''It's funny to read about people using ballpoint pens now who are spending 200 hours on one piece. I did that, too, of course; still do, sometimes, but the hours are irrelevant and I don't brag about how long it takes. I feel prouder to say that I've drawn so much more in so much less time. Spending 200 hours on something doesn't make it great art, anyway.'' Lennie Mace, 2016
RETROSPECTACLE by E. Lee originally posted June 12, 2016
Lennie Mace・Decade 1 : 1984-1994 Birth of Visual Vocabulary
It's interesting to trace how motifs have come and gone from Mace's visual language. Street scene elements from Don't Walk (1987) reappear in Corner of Love & Hate (1990, pictured) and again in later reboots. Train wheels and rails drawn in a New York Times illustration (1994, pictured) can also be directly traced back to Don't Walk . The serpentine patterns appearing in Mace's Mermaid (1987) continued appearing for many years thereafter, especially in his pet portraits. Other animal life such as elephants (pictured, left ) were also put through Mace's ''filter ''. Refreshingly visible among Mace's recognizable language of plaid patterns and textual graphics is healthy experimentation. No one can call Mace a one trick pony. His interests and the visual evolution of his depictions always take what Mace calls ''left turns ''.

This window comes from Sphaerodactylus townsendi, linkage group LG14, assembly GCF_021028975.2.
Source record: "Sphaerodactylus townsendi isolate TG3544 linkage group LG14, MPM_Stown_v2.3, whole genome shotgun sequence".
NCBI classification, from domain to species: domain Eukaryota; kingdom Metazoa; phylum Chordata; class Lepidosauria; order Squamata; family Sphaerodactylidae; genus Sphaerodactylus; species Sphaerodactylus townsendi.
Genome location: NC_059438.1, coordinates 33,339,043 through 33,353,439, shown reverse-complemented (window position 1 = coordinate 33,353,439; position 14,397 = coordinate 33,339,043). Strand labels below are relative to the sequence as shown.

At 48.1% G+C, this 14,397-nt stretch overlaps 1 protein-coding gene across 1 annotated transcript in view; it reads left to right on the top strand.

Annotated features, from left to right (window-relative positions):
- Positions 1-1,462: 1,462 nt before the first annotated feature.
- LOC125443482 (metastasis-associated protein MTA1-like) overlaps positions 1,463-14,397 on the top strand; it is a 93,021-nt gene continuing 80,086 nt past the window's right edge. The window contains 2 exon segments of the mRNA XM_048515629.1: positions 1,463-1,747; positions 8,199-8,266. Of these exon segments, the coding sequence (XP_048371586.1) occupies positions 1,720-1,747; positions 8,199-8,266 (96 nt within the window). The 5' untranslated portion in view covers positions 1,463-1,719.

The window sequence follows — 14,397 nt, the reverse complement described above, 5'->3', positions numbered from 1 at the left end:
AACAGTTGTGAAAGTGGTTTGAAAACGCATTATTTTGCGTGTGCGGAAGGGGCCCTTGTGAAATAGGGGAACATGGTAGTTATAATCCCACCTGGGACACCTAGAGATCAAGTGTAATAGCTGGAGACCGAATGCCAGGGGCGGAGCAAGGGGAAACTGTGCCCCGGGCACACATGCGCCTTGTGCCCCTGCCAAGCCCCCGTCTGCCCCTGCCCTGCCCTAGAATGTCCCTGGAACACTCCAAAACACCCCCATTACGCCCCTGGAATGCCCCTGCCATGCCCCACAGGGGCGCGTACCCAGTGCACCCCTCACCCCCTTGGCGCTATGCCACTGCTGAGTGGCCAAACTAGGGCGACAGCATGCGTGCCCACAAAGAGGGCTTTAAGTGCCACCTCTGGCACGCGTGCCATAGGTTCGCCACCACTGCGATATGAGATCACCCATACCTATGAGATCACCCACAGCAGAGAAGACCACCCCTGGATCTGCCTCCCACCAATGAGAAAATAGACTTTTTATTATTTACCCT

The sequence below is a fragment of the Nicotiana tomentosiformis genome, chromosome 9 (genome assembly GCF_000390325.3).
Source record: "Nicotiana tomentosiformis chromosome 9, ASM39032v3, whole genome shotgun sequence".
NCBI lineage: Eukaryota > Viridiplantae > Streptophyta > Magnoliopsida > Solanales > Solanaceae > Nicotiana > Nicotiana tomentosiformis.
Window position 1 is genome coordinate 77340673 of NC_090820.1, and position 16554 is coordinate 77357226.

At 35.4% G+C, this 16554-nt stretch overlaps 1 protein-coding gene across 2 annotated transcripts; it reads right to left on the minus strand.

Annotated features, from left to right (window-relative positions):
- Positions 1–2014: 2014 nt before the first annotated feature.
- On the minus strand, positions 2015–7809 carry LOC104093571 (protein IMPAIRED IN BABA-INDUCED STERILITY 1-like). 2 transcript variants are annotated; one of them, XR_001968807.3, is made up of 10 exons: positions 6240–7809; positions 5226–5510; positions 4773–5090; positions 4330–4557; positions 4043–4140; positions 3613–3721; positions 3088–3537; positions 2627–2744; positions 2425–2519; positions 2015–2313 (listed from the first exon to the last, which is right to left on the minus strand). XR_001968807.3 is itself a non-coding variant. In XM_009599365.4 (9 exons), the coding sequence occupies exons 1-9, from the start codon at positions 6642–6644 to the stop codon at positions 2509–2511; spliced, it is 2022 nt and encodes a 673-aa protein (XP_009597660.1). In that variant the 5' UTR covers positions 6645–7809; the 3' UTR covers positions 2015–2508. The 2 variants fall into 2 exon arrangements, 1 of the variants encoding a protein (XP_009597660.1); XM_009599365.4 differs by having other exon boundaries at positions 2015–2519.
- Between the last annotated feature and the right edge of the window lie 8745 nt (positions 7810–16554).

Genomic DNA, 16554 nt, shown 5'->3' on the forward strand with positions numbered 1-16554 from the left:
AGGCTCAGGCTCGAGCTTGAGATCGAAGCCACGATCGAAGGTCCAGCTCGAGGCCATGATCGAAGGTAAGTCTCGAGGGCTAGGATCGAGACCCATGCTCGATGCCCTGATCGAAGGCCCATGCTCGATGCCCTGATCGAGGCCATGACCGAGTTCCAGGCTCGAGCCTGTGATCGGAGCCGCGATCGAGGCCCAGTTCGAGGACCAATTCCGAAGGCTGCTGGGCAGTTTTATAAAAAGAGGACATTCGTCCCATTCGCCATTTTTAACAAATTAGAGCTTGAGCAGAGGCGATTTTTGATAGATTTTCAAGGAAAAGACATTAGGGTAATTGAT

Although drawn between 20-30 years ago, these works remain as fresh as at the time of their creation, as if drawn yesterday. Mace was never one to use his art to further the pop culture clichés that many of his peers did, undoubtedly one reason why his work retains a certain timelessness. No catering, just an artist doing his thing. And an artist living a life. ''I can't be the solitary artist spending days at a time in a studio toiling over one artwork or another. It's funny to read about people using ballpoint pens now who are spending 200 hours on one piece. I did that, too, of course; still do, sometimes, but the hours are irrelevant and I don't brag about how long it takes. I feel prouder to say that I've drawn so much more in so much less time. Spending 200 hours on something doesn't make it great art, anyway. I need the refueling process; going out and enjoying myself, feeding the creative process with plenty of real life, no matter how it ends up spilling out onto the page, and even if it never does. I have to be enjoying myself away from the drawing board or else I'd have nothing to draw from.''